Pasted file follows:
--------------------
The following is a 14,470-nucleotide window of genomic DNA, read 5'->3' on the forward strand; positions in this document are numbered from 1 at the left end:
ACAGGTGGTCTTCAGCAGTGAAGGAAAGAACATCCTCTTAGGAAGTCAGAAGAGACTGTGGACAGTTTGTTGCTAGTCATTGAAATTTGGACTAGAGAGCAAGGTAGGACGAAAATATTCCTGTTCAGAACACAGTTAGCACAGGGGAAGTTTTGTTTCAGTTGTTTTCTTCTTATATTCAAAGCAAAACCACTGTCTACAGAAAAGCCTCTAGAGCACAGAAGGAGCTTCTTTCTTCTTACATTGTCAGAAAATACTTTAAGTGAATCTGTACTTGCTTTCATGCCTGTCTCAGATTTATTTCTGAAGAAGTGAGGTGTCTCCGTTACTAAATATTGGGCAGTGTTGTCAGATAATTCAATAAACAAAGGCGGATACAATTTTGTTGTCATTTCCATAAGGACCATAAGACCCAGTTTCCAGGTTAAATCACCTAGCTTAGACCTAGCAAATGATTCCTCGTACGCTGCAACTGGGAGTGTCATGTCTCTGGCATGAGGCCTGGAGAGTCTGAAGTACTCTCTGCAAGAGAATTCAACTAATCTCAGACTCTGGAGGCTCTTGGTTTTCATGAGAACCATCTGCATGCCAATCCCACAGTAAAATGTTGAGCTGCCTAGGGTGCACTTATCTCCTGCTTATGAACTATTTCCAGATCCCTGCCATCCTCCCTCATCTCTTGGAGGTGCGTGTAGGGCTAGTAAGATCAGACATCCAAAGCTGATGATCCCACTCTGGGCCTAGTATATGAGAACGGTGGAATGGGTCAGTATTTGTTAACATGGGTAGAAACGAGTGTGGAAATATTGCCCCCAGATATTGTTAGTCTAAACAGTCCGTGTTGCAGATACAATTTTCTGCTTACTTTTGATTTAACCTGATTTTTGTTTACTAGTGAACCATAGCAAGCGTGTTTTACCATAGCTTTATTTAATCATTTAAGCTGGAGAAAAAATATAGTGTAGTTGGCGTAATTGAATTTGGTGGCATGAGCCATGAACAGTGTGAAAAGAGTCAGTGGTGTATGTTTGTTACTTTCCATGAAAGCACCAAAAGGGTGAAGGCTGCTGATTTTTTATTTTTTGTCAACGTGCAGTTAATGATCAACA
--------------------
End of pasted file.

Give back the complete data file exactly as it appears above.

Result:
The following is a 14,470-nucleotide window of genomic DNA, read 5'->3' on the forward strand; positions in this document are numbered from 1 at the left end:
ACAGGTGGTCTTCAGCAGTGAAGGAAAGAACATCCTCTTAGGAAGTCAGAAGAGACTGTGGACAGTTTGTTGCTAGTCATTGAAATTTGGACTAGAGAGCAAGGTAGGACGAAAATATTCCTGTTCAGAACACAGTTAGCACAGGGGAAGTTTTGTTTCAGTTGTTTTCTTCTTATATTCAAAGCAAAACCACTGTCTACAGAAAAGCCTCTAGAGCACAGAAGGAGCTTCTTTCTTCTTACATTGTCAGAAAATACTTTAAGTGAATCTGTACTTGCTTTCATGCCTGTCTCAGATTTATTTCTGAAGAAGTGAGGTGTCTCCGTTACTAAATATTGGGCAGTGTTGTCAGATAATTCAATAAACAAAGGCGGATACAATTTTGTTGTCATTTCCATAAGGACCATAAGACCCAGTTTCCAGGTTAAATCACCTAGCTTAGACCTAGCAAATGATTCCTCGTACGCTGCAACTGGGAGTGTCATGTCTCTGGCATGAGGCCTGGAGAGTCTGAAGTACTCTCTGCAAGAGAATTCAACTAATCTCAGACTCTGGAGGCTCTTGGTTTTCATGAGAACCATCTGCATGCCAATCCCACAGTAAAATGTTGAGCTGCCTAGGGTGCACTTATCTCCTGCTTATGAACTATTTCCAGATCCCTGCCATCCTCCCTCATCTCTTGGAGGTGCGTGTAGGGCTAGTAAGATCAGACATCCAAAGCTGATGATCCCACTCTGGGCCTAGTATATGAGAACGGTGGAATGGGTCAGTATTTGTTAACATGGGTAGAAACGAGTGTGGAAATATTGCCCCCAGATATTGTTAGTCTAAACAGTCCGTGTTGCAGATACAATTTTCTGCTTACTTTTGATTTAACCTGATTTTTGTTTACTAGTGAACCATAGCAAGCGTGTTTTACCATAGCTTTATTTAATCATTTAAGCTGGAGAAAAAATATAGTGTAGTTGGCGTAATTGAATTTGGTGGCATGAGCCATGAACAGTGTGAAAAGAGTCAGTGGTGTATGTTTGTTACTTTCCATGAAAGCACCAAAAGGGTGAAGGCTGCTGATTTTTTATTTTTTGTCAACGTGCAGTTAATGATCAACA